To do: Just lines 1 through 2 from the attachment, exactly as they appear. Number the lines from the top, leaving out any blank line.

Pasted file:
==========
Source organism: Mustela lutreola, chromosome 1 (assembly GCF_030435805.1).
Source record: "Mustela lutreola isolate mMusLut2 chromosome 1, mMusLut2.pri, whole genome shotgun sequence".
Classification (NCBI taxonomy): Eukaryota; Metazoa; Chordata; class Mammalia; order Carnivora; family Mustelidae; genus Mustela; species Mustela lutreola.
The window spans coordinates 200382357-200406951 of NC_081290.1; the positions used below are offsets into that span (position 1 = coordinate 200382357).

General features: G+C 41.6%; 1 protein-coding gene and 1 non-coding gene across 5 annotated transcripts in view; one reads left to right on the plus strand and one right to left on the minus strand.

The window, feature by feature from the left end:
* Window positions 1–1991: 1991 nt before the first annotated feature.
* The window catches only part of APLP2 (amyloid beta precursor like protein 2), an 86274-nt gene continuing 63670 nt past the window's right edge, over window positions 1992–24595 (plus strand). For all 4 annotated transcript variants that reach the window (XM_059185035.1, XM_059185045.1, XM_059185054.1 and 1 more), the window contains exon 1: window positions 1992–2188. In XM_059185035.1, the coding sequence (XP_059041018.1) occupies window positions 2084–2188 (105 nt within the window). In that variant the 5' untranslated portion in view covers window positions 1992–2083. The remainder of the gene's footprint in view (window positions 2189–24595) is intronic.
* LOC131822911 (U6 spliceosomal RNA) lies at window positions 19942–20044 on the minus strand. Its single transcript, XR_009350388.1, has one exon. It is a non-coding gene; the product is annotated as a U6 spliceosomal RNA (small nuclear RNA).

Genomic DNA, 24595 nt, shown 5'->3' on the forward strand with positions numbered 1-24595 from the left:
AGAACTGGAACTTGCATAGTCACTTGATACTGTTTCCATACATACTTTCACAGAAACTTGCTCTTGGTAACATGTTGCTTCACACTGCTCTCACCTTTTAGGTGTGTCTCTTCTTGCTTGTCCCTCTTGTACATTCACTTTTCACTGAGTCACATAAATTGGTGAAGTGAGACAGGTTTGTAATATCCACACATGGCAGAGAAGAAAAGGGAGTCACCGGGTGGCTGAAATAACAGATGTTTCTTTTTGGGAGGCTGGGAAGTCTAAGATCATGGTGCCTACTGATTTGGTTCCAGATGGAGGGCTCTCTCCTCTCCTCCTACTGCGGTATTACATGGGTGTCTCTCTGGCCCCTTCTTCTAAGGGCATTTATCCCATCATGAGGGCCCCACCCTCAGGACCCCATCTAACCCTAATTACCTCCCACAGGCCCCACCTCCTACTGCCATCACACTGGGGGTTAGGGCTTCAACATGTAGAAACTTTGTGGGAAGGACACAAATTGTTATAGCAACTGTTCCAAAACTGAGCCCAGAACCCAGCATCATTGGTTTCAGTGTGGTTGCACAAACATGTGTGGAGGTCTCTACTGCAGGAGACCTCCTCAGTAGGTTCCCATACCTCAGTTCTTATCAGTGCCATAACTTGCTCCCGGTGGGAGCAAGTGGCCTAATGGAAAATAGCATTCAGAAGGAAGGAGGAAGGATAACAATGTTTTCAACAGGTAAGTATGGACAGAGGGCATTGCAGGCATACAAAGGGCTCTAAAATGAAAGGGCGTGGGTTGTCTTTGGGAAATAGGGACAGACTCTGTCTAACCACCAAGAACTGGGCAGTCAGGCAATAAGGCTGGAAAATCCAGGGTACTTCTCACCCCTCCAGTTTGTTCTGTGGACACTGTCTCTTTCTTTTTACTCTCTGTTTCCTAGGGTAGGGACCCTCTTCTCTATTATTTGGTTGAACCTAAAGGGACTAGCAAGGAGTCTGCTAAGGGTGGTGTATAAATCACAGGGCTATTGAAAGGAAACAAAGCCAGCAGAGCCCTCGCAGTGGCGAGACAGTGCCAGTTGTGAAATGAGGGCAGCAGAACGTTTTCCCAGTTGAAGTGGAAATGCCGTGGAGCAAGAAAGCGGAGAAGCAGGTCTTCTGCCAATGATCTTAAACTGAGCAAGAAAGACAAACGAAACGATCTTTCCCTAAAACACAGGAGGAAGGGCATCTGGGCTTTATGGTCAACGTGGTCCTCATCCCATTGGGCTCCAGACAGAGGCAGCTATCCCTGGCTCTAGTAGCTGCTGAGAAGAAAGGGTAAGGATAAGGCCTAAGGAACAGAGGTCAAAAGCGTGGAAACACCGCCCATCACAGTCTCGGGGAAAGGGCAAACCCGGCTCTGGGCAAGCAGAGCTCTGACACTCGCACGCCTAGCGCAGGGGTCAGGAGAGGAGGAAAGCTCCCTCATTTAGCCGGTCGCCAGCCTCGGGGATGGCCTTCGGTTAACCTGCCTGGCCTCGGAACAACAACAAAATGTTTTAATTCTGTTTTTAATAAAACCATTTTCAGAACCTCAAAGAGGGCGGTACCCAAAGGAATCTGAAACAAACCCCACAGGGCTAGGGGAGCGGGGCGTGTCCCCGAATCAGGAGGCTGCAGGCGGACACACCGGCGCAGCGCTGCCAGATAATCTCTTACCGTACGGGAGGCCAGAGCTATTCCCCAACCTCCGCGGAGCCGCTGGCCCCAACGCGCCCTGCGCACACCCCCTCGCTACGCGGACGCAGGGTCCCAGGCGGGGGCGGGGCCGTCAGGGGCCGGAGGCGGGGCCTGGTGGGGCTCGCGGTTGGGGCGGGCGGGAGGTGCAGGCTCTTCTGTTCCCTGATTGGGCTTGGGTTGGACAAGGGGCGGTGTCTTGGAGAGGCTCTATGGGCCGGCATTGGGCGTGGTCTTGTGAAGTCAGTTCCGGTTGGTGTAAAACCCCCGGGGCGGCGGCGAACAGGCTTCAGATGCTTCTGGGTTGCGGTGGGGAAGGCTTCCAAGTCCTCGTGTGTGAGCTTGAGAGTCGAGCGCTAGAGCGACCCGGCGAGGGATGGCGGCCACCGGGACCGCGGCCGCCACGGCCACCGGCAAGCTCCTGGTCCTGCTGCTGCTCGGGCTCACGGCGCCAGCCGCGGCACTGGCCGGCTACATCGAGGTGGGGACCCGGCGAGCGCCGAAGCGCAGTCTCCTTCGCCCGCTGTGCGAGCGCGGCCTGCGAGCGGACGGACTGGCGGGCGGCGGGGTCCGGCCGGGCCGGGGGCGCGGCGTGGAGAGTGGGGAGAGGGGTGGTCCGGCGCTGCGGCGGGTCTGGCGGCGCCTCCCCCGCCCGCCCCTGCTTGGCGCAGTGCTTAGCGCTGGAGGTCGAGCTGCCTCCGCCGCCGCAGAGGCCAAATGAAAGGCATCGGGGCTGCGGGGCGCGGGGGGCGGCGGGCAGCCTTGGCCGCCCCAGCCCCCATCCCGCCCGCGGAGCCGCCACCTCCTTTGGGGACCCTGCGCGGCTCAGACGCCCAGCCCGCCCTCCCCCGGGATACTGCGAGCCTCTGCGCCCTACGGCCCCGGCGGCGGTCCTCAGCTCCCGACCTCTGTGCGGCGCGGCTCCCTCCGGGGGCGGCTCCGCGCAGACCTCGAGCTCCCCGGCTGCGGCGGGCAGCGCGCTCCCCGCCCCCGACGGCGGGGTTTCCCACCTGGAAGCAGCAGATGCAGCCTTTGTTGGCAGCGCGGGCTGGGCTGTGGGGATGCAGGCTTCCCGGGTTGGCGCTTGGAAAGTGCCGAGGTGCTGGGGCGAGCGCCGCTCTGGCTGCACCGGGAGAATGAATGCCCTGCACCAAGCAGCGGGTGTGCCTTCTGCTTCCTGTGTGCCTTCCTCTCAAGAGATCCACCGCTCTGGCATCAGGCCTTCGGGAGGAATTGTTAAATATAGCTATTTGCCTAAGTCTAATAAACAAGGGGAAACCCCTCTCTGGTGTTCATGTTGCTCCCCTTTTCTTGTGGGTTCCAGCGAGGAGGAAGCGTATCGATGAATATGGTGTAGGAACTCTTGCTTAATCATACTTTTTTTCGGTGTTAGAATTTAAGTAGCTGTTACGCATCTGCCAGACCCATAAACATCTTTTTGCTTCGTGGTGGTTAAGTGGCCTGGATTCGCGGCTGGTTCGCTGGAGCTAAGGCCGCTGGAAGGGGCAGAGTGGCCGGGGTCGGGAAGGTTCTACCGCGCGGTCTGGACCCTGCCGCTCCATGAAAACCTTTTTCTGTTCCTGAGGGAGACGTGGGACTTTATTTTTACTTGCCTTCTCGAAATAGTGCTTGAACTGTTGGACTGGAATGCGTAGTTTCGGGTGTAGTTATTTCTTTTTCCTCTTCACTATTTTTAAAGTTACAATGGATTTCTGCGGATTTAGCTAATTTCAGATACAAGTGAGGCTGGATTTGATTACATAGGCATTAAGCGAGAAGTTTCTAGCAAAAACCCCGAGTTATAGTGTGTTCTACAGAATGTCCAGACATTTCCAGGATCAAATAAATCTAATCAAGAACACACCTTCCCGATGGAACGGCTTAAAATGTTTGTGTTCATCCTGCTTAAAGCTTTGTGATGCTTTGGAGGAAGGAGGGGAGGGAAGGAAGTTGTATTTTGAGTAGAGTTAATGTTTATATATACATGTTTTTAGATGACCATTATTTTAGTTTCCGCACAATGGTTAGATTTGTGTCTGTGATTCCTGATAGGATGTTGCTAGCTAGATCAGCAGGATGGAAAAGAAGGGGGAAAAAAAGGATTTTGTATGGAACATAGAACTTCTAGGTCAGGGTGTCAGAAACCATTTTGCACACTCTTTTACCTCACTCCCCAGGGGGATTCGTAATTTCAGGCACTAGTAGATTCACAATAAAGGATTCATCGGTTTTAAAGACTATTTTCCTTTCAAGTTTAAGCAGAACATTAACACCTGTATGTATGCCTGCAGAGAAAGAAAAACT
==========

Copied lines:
Source organism: Mustela lutreola, chromosome 1 (assembly GCF_030435805.1).
Source record: "Mustela lutreola isolate mMusLut2 chromosome 1, mMusLut2.pri, whole genome shotgun sequence".